Newsome: Public Safety Exception Justifies Gun Seizure

In U.S. v. Newsome, No. 06-11181 (Jan. 16, 2007), the Court (Birch, Pryor & Covington b.d.) held that the public safety exception to Miranda and to the Fourth Amendment applied, and therefore affirmed the denial of a motion to suppress a gun.
The defendant was arrested in a motel room, in which police thought he was hiding with a girl friend. Upon arrest, and placing the defendant in handcuffs, the police asked him if there was "anything or anyone in the room that [police] should know about." Newsome told police he had a gone "over there" and led the police to a bag where the pistol was located. This exchange all occurred before the defendant was given his Miranda warnings.
The Court held that the "public safety" exception of New York v. Quarles, 467 U.S. 649 (1984) applied. The police were under the impression there was someone else in the room, and thought they were in danger. The police were entitled to "neutralize" the threat by finding the gun.
The Court also found no Fourth Amendment violation, because exigent circumstances necessitated the gun’s seizure.
The Court also rejected Newsome’s attempt to obtain a new trial based on the prosecutor’s violation of a court order when, despite a court order not to refer to a statement by Newsome’s wife that he had shot her, the prosecutor mentioned this statement in his opening statement. The Court noted the trial court’s curative instruction and the independent evidence of guilt which made any error harmless.

Thursday, January 11, 2007

Odili: Treaty Transfer sentence upheld

In Odili v. U.S. Parole Comm’n, No. 05-12717 (Jan. 10, 2007), the Court rejected a defendant’s challenge to the sentence imposed by the U.S. Parole Commission, pursuant to a treaty transfer, on a U.S. citizen transferred from Panama after serving two years of his 100-month sentence for drug trafficking. The Parole Commission had reduced the sentence to 81 months total time, to be followed by a period of 60 months supervised release or up to a total which, combined with the term of incarceration, would equal the original 100 month sentence. The Parole Commission’s sentence reduction from 100 to 81 months reflected in part Odili’s mistreatment while in a Panamanian jail, and his substantial assistance to authorities.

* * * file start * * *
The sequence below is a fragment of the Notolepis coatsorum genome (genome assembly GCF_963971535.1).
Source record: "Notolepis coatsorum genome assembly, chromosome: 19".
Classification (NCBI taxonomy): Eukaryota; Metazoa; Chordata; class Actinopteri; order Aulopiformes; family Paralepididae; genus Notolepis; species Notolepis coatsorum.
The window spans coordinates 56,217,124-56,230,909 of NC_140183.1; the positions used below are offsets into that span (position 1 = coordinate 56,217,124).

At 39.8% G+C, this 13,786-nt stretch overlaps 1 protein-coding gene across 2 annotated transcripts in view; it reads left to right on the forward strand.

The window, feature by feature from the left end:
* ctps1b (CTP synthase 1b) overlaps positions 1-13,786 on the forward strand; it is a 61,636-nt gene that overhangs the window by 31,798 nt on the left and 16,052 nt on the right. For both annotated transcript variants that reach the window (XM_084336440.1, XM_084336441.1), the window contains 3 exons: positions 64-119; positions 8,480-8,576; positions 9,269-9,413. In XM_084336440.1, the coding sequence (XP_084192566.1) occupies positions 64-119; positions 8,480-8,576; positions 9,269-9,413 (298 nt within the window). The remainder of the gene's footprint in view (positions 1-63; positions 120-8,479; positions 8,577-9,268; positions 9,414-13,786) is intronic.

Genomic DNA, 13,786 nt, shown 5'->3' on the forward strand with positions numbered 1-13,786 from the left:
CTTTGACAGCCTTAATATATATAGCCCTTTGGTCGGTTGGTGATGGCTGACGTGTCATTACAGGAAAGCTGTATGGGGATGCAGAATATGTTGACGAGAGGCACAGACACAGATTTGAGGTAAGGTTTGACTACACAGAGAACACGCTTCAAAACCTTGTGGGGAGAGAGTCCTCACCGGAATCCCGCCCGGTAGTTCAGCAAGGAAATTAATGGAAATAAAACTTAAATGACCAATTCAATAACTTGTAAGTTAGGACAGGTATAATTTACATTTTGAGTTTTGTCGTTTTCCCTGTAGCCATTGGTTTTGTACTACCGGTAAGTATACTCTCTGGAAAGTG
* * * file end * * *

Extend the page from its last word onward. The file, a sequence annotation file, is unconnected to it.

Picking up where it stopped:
The Court rejected Odili’s claim that his testimony established that he was entitled to a mitigating role downward sentence adjustment. Citing U.S. v. Rodriguez de Varon, 175 F.3d 930 (11th Cir. 1999) (en banc), the Court noted that the Parole Commission was free to reject Odili’s testimony for lack of credibility.
The Court also rejected the argument that the Parole Commission should have also reduced the term of supervised release when it reduced the term of incarceration. The Court found no violation of any statute in the Commission’s failure to do so.
The Court rejected Odili’s change to the drug quantity determination, noting that Odili had admitted the quantity.
Finally, the Court rejected the argument that the Parole Commission erred in treating the Guidelines as mandatory, post-Booker. The Court agreed that a Parole Commission treaty transfer sentence determination should treat the Guidelines as advisory. However, the Court found that the Parole Commission had in fact treated the Guidelines as advisory. Further, rejecting Odili’s contrary contention, the Court found the sentence to be reasonable.

Friday, January 05, 2007

Perez: Defendant Statements to Pre-Trial Services Are Inadmissible to show guilt

In U.S. v. Perez, No. 05-12971 (Dec. 28, 2006), the Court rejected the argument that a Brady violation occurred when the government failed to disclose to the defendant that it had promised to reduce his wife’s sentence in exchange for her testimony against him. The Court noted that Perez was aware of the reasons his wife testified at trial.
The Court also rejected the argument that Perez should have been given a continuance before trial in order to have more time to examine recordings that were disclosed five days before trial. The Court said that counsel was able to spend 20 hours reviewing the recordings which was sufficient time for him to notice any helpful statements for the defense.
The Court agreed with Perez that the district court in allowing a pre-trial services officer to testify for the prosecution, in violation of 18 U.S.C. § 3153(c)(3), which requires materials disclosed to this officer to remain confidential. Such information cannot be admitted at trial if it goes "to the issue of guilt." Here, the government called the officer to establish Perez’ cell phone number, and his involvement in illegal drug transactions. However, the Court found no "plain error" because other evidence properly admitted at trial independently established Perez’ cell phone number.

Campbell: Jones procedures apply for supervised release revocation

In U.S. v. Campbell, No. 06-12578 (Jan. 3, 2007), the Court held that U.S. v. Jones, 899 F.2d 1097 (11th Cir. 1990) applies to supervised release revocation proceedings, and that accordingly a district court after imposing sentence should elicit fully-articulated objections to the court’s findings of facts and conclusions of law, and the manner in which the sentence was imposed.
At the conclusion of Campbell’s supervised release revocation proceedings, after imposing a 24 months sentence, the district court simply asked "Is there anything further?" The Court never discussed the advisory Guidelines during the proceeding.
The Court vacated the sentence, finding that the district court had failed to elicit objections to the sentence, and that based on the record the Court could not determine whether the district court had considered the range established under the Guidelines. The Court therefore also could not determine whether the sentence was reasonable, and vacated the sentence and remanded the case for resentencing in accordance with Jones.